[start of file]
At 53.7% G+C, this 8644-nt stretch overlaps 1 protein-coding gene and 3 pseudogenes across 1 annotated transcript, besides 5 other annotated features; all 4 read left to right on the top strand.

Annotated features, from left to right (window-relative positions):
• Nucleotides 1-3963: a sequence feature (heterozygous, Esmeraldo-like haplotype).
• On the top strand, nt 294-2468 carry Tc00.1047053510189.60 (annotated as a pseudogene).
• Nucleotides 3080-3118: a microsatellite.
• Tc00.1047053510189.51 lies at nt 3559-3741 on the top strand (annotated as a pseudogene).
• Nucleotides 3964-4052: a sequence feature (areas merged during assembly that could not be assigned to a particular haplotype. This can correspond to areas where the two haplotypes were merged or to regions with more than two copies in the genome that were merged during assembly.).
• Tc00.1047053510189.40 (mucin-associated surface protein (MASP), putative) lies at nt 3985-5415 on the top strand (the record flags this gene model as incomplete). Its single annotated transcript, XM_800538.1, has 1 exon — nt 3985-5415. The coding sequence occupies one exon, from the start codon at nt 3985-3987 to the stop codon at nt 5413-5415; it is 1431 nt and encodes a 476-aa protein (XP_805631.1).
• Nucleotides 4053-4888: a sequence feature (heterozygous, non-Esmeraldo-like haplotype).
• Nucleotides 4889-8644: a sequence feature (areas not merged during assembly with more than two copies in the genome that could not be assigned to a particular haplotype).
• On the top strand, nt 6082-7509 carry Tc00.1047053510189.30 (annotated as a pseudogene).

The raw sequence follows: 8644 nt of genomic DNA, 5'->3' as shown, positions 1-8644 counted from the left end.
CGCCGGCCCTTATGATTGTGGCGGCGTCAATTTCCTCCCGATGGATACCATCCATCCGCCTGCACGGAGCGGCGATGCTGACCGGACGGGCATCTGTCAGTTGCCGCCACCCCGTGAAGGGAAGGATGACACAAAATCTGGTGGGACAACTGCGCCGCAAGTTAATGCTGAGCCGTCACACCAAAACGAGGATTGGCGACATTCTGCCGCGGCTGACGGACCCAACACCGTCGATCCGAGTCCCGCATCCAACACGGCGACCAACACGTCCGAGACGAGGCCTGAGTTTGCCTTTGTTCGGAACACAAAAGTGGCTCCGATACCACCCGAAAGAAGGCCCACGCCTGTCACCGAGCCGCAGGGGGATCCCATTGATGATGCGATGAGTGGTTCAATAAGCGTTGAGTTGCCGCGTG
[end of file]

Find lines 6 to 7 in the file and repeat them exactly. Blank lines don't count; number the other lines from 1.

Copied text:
• Tc00.1047053510189.51 lies at nt 3559-3741 on the top strand (annotated as a pseudogene).
• Nucleotides 3964-4052: a sequence feature (areas merged during assembly that could not be assigned to a particular haplotype. This can correspond to areas where the two haplotypes were merged or to regions with more than two copies in the genome that were merged during assembly.).